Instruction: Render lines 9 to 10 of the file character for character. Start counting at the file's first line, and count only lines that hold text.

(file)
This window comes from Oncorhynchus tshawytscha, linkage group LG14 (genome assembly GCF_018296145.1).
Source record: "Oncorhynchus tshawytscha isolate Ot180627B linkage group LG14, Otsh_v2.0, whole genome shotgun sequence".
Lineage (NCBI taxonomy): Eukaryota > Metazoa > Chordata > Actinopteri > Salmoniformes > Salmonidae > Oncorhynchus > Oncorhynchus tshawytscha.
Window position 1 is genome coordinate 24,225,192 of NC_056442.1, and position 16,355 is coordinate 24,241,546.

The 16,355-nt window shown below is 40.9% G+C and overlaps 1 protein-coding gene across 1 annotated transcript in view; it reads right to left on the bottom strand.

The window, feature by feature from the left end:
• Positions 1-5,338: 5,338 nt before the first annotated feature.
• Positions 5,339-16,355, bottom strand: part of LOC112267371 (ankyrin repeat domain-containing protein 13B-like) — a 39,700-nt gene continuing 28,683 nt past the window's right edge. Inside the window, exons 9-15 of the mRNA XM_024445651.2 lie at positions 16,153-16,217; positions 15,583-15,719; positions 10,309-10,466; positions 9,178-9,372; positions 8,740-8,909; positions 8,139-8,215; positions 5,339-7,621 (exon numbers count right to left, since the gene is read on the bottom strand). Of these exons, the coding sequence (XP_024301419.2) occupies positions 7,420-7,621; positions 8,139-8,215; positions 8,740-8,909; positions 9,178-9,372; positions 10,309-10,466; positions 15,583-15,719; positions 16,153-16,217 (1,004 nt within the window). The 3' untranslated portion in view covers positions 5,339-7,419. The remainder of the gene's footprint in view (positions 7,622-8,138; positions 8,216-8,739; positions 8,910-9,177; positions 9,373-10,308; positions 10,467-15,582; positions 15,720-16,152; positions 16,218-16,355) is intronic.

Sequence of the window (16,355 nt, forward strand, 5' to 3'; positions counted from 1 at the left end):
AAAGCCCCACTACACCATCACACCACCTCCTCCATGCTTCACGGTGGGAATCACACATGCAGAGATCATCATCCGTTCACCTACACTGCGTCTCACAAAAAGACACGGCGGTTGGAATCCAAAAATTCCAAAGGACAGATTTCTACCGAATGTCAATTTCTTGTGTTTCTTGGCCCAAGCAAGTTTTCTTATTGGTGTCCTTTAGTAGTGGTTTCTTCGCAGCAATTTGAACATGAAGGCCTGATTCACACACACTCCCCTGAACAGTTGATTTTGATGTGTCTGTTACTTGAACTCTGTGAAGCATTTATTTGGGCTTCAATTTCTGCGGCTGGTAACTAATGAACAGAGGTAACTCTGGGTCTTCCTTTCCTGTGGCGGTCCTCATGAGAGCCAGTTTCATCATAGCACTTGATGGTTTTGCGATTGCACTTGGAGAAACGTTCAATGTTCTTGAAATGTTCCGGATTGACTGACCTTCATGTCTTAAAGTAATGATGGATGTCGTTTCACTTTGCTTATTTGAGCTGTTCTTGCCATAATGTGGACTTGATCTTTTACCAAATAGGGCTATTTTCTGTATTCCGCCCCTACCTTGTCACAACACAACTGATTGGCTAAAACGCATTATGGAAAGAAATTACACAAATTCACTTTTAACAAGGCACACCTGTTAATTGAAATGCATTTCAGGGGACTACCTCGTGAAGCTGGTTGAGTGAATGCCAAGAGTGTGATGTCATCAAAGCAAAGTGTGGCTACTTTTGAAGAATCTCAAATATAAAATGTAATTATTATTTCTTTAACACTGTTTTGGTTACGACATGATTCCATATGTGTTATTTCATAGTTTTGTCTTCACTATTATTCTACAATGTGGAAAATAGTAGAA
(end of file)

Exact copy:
Sequence of the window (16,355 nt, forward strand, 5' to 3'; positions counted from 1 at the left end):
AAAGCCCCACTACACCATCACACCACCTCCTCCATGCTTCACGGTGGGAATCACACATGCAGAGATCATCATCCGTTCACCTACACTGCGTCTCACAAAAAGACACGGCGGTTGGAATCCAAAAATTCCAAAGGACAGATTTCTACCGAATGTCAATTTCTTGTGTTTCTTGGCCCAAGCAAGTTTTCTTATTGGTGTCCTTTAGTAGTGGTTTCTTCGCAGCAATTTGAACATGAAGGCCTGATTCACACACACTCCCCTGAACAGTTGATTTTGATGTGTCTGTTACTTGAACTCTGTGAAGCATTTATTTGGGCTTCAATTTCTGCGGCTGGTAACTAATGAACAGAGGTAACTCTGGGTCTTCCTTTCCTGTGGCGGTCCTCATGAGAGCCAGTTTCATCATAGCACTTGATGGTTTTGCGATTGCACTTGGAGAAACGTTCAATGTTCTTGAAATGTTCCGGATTGACTGACCTTCATGTCTTAAAGTAATGATGGATGTCGTTTCACTTTGCTTATTTGAGCTGTTCTTGCCATAATGTGGACTTGATCTTTTACCAAATAGGGCTATTTTCTGTATTCCGCCCCTACCTTGTCACAACACAACTGATTGGCTAAAACGCATTATGGAAAGAAATTACACAAATTCACTTTTAACAAGGCACACCTGTTAATTGAAATGCATTTCAGGGGACTACCTCGTGAAGCTGGTTGAGTGAATGCCAAGAGTGTGATGTCATCAAAGCAAAGTGTGGCTACTTTTGAAGAATCTCAAATATAAAATGTAATTATTATTTCTTTAACACTGTTTTGGTTACGACATGATTCCATATGTGTTATTTCATAGTTTTGTCTTCACTATTATTCTACAATGTGGAAAATAGTAGAA